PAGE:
“Over the winter break I just want everybody to take a step away and take a break from it all. We’ll start conditioning, strengthening, and doing speed drills once we’re back, but we’ve spent a lot of time together, and sometimes players and coaches both just need a break from each other to regroup and to make a big push for next year.”
Many college programs provide athletes with a summer workout to follow, and OKWU is no expectation. Encouraging players to stay active and improve tactically, Peterson doesn’t restrict his players from venturing out into summer leagues.
Many coaches across America have grown increasingly hesitant to release their stars athletes to join summer leagues, like the Premier Development League, due to the chance of an injury. However, Peterson doesn’t plan on changing his stance on letting his players play at the highest level possible.
“I think every coach has a different approach to the summer and for me I never want to take away an opportunity for an individual,” Peterson said. “A lot of times for the individuals that have aspirations of playing beyond college, they need to play during the summer because that’s where they get real exposure.”
Several of Peterson’s players have traveled outside of Oklahoma to follow their dream of playing PDL, and the risk has paid off.
“It’s a good learning experience,” Peterson explained. “The speed of game is faster during the summer, so the ones that have gone and played have come back better players.”
Beyond PDL, some of the graduating seniors are looking for their next adventure in soccer; including standout star Cordeiro, who has trained with a USL soccer team earlier this year.
SAYING GOODBYE TO THE MCAC
This season marks the end of an era for OKWU, as they leave the MCAC behind and look forward to their new start in the Kansas Collegiate Athletic Conference. This is the first time in the 124-year history of the KCAC they will expand outside of Kansas. The last expansion came in 1999, when the University of Saint Mary joined the league.
The KCAC referred to the move as an opportunity to “grow its geographic footprint into Oklahoma.” OKWU will become the 11th school in the conference.
Bigger in size, the KCAC will present new challenges to the Eagles, but that is another reason to be excited, Coach Peterson explained.
“I think it’s going to be a battle at the top of the league…We expect to go in there and compete right away for a championship.”
-Head Coach Jamie Peterson
“I think it’s going to be a battle at the top of the league,” Peterson said. “Having a longer conference season means that you have a few more rivals than what we’ve had in the MCAC. We expect to go in there and compete right away for a championship, although we understand that there are some good teams that have given us trouble in the past, but we look forward to the challenge.”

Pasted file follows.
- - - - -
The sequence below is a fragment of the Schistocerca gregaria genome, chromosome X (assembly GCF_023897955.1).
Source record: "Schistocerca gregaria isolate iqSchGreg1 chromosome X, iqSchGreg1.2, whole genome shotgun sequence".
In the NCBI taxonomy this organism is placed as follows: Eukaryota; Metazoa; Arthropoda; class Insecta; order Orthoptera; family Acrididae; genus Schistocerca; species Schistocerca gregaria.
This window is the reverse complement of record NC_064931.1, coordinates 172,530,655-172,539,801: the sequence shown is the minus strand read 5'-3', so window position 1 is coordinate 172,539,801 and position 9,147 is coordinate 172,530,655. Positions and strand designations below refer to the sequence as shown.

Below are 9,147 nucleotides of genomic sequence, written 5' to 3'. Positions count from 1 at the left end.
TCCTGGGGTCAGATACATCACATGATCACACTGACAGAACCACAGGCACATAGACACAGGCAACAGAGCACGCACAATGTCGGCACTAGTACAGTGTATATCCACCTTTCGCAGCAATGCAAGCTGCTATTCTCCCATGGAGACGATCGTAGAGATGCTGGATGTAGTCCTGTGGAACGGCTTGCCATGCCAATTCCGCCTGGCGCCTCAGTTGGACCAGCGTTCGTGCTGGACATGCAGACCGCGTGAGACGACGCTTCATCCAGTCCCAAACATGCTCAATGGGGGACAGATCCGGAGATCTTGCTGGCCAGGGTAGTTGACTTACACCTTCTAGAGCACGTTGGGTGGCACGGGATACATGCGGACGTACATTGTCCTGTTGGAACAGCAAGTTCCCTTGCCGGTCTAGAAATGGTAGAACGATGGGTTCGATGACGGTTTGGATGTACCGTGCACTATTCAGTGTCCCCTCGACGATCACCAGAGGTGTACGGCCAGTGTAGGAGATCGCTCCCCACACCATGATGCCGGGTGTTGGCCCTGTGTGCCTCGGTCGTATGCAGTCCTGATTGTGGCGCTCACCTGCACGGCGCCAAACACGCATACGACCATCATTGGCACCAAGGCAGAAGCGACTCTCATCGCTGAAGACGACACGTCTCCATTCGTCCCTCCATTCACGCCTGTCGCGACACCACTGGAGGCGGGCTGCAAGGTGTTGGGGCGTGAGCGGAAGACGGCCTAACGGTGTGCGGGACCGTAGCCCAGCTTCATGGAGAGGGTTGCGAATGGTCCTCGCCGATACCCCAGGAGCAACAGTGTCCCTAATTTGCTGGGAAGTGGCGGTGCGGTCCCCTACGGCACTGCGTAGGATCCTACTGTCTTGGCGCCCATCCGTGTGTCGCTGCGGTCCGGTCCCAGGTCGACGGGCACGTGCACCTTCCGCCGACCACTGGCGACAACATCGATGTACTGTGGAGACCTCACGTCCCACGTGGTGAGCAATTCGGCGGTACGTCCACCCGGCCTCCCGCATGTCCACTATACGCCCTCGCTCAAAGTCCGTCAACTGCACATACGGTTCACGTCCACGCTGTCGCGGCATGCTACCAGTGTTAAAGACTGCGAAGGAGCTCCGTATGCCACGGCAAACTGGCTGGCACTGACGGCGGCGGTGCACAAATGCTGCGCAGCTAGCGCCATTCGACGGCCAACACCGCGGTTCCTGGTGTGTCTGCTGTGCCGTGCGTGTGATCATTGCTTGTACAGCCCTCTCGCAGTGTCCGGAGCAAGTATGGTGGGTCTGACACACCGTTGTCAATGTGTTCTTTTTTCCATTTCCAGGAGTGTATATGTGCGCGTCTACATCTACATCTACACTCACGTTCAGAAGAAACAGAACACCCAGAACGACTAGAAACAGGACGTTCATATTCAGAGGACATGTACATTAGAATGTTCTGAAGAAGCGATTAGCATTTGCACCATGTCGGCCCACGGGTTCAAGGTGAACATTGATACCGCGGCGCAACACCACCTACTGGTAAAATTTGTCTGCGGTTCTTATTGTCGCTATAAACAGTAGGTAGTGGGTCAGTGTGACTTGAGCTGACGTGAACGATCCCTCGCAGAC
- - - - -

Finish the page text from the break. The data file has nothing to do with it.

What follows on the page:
With OKWU’s departure from the MCAC also ends a long time conference rivalry with Bellevue University. A rivalry in which fans and players alike anticipate all season. Matt Briggs, Head Men’s Soccer Coach for Bellevue University and Peterson are not ready to end the rivalry just yet.
“Coach Briggs and I have talked already, and we’ve been discussing possibly playing next year,” Peterson admitted. “We like the rivalry; Bellevue is always a challenging team for us and they have a different playing style. A style that we see quite a bit at the National Tournament, so it’s good for us to continue to play them to prepare us for our goals.”
CONTINUING SUPPORT FOR TEAM MASON
If you’ve been following the OKWU Men’s Soccer team this season, you’ve most likely heard of one of their biggest fans, Mason Green, and the program’s fight to help the 11-year-old soccer player face a difficult battle with an aggressive form of brain cancer.
Green became close with the coaches and players through private soccer lessons with his older brother, Spence. Upon hearing about Green’s diagnosis, the program quickly rallied to show their support in a number of ways. Early in the season the team canceled a regular practice and invited the Greens to participate in a special scrimmage.
Afterward, Green watched players shave the ‘C-cut’ into their hair to mimic his own style, a result of a brain surgery to remove part of his tumor. The team also gave a signed game jersey to Green.
“Mason is an amazing kid,” Williams said. “I have had experience with cancer in my family and I know how hard it is to go through. He is always in the team’s prayers and our thoughts; we played this season for him.”
The program continues to support the Greens and follow Mason’s health. Peterson is currently awaiting new updates on Mason’s recent health scare.
“Mason has been back home, but recently he had a seizure the other day, and they had to fly him back to St. Jude’s for testing,” Peterson said. “We are waiting to see how the test results go. Obviously any time things go out of the norm, it’s scary. Mason is a tough kid and we’re praying for him and hoping he pulls out a miracle.”
“Mason is an amazing kid..He is always in the team’s prayers and our thoughts.”
-Captain Ben Williams